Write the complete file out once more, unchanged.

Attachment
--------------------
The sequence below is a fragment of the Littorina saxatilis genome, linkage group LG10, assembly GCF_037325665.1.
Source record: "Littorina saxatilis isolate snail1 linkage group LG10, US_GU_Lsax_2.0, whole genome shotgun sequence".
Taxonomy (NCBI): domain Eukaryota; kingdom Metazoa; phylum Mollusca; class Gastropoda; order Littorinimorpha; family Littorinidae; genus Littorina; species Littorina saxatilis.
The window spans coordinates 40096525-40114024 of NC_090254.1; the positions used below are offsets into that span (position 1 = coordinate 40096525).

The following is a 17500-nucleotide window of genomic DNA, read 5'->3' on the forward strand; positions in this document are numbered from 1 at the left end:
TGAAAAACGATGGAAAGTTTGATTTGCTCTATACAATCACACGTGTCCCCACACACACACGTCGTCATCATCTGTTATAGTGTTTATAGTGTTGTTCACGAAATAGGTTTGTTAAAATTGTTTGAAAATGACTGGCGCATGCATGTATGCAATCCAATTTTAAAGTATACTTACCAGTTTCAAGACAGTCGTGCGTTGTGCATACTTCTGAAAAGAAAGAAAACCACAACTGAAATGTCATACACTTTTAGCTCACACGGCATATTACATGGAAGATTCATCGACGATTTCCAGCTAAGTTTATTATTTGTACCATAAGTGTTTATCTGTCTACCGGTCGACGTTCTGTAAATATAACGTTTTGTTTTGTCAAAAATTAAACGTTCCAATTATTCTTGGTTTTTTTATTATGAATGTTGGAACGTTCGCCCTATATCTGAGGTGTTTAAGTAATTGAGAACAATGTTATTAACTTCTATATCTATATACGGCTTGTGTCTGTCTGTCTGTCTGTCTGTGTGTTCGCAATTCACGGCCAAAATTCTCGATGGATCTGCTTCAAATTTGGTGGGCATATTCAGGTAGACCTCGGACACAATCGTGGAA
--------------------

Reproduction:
The sequence below is a fragment of the Littorina saxatilis genome, linkage group LG10, assembly GCF_037325665.1.
Source record: "Littorina saxatilis isolate snail1 linkage group LG10, US_GU_Lsax_2.0, whole genome shotgun sequence".
Taxonomy (NCBI): domain Eukaryota; kingdom Metazoa; phylum Mollusca; class Gastropoda; order Littorinimorpha; family Littorinidae; genus Littorina; species Littorina saxatilis.
The window spans coordinates 40096525-40114024 of NC_090254.1; the positions used below are offsets into that span (position 1 = coordinate 40096525).

The following is a 17500-nucleotide window of genomic DNA, read 5'->3' on the forward strand; positions in this document are numbered from 1 at the left end:
TGAAAAACGATGGAAAGTTTGATTTGCTCTATACAATCACACGTGTCCCCACACACACACGTCGTCATCATCTGTTATAGTGTTTATAGTGTTGTTCACGAAATAGGTTTGTTAAAATTGTTTGAAAATGACTGGCGCATGCATGTATGCAATCCAATTTTAAAGTATACTTACCAGTTTCAAGACAGTCGTGCGTTGTGCATACTTCTGAAAAGAAAGAAAACCACAACTGAAATGTCATACACTTTTAGCTCACACGGCATATTACATGGAAGATTCATCGACGATTTCCAGCTAAGTTTATTATTTGTACCATAAGTGTTTATCTGTCTACCGGTCGACGTTCTGTAAATATAACGTTTTGTTTTGTCAAAAATTAAACGTTCCAATTATTCTTGGTTTTTTTATTATGAATGTTGGAACGTTCGCCCTATATCTGAGGTGTTTAAGTAATTGAGAACAATGTTATTAACTTCTATATCTATATACGGCTTGTGTCTGTCTGTCTGTCTGTCTGTGTGTTCGCAATTCACGGCCAAAATTCTCGATGGATCTGCTTCAAATTTGGTGGGCATATTCAGGTAGACCTCGGACACAATCGTGGAA